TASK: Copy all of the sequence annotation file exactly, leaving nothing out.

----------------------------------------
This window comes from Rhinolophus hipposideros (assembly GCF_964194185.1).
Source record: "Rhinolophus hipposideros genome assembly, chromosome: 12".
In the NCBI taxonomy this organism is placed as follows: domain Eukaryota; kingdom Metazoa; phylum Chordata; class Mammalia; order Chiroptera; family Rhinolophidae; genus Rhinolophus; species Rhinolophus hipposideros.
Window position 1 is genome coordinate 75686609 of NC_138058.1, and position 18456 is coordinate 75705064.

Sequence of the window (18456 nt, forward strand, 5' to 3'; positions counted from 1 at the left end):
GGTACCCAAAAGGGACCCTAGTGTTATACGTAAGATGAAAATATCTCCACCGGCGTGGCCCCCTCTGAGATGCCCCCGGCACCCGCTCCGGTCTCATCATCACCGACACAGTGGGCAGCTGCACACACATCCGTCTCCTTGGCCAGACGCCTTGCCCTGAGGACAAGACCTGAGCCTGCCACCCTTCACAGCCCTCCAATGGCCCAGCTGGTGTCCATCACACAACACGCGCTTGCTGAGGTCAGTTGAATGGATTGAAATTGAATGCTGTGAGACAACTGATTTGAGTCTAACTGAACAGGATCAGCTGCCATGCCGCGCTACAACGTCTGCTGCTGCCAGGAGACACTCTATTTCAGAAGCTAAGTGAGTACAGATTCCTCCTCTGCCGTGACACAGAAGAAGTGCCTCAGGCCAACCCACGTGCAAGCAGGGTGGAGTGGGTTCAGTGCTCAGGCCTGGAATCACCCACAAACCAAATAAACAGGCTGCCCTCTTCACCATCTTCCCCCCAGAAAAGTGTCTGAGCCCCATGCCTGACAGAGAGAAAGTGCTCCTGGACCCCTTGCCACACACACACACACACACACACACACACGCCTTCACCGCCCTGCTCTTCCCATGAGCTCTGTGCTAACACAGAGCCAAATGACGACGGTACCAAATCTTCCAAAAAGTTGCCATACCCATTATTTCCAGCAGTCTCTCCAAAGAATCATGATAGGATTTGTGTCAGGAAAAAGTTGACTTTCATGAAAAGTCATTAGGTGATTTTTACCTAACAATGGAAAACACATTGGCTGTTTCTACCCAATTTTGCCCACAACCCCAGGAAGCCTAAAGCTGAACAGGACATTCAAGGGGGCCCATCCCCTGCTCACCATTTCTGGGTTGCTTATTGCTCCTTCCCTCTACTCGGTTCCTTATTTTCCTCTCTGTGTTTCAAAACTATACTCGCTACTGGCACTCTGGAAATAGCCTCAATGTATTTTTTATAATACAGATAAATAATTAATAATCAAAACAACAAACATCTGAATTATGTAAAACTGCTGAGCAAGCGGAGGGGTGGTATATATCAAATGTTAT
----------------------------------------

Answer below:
This window comes from Rhinolophus hipposideros (assembly GCF_964194185.1).
Source record: "Rhinolophus hipposideros genome assembly, chromosome: 12".
In the NCBI taxonomy this organism is placed as follows: domain Eukaryota; kingdom Metazoa; phylum Chordata; class Mammalia; order Chiroptera; family Rhinolophidae; genus Rhinolophus; species Rhinolophus hipposideros.
Window position 1 is genome coordinate 75686609 of NC_138058.1, and position 18456 is coordinate 75705064.

Sequence of the window (18456 nt, forward strand, 5' to 3'; positions counted from 1 at the left end):
GGTACCCAAAAGGGACCCTAGTGTTATACGTAAGATGAAAATATCTCCACCGGCGTGGCCCCCTCTGAGATGCCCCCGGCACCCGCTCCGGTCTCATCATCACCGACACAGTGGGCAGCTGCACACACATCCGTCTCCTTGGCCAGACGCCTTGCCCTGAGGACAAGACCTGAGCCTGCCACCCTTCACAGCCCTCCAATGGCCCAGCTGGTGTCCATCACACAACACGCGCTTGCTGAGGTCAGTTGAATGGATTGAAATTGAATGCTGTGAGACAACTGATTTGAGTCTAACTGAACAGGATCAGCTGCCATGCCGCGCTACAACGTCTGCTGCTGCCAGGAGACACTCTATTTCAGAAGCTAAGTGAGTACAGATTCCTCCTCTGCCGTGACACAGAAGAAGTGCCTCAGGCCAACCCACGTGCAAGCAGGGTGGAGTGGGTTCAGTGCTCAGGCCTGGAATCACCCACAAACCAAATAAACAGGCTGCCCTCTTCACCATCTTCCCCCCAGAAAAGTGTCTGAGCCCCATGCCTGACAGAGAGAAAGTGCTCCTGGACCCCTTGCCACACACACACACACACACACACACACACGCCTTCACCGCCCTGCTCTTCCCATGAGCTCTGTGCTAACACAGAGCCAAATGACGACGGTACCAAATCTTCCAAAAAGTTGCCATACCCATTATTTCCAGCAGTCTCTCCAAAGAATCATGATAGGATTTGTGTCAGGAAAAAGTTGACTTTCATGAAAAGTCATTAGGTGATTTTTACCTAACAATGGAAAACACATTGGCTGTTTCTACCCAATTTTGCCCACAACCCCAGGAAGCCTAAAGCTGAACAGGACATTCAAGGGGGCCCATCCCCTGCTCACCATTTCTGGGTTGCTTATTGCTCCTTCCCTCTACTCGGTTCCTTATTTTCCTCTCTGTGTTTCAAAACTATACTCGCTACTGGCACTCTGGAAATAGCCTCAATGTATTTTTTATAATACAGATAAATAATTAATAATCAAAACAACAAACATCTGAATTATGTAAAACTGCTGAGCAAGCGGAGGGGTGGTATATATCAAATGTTAT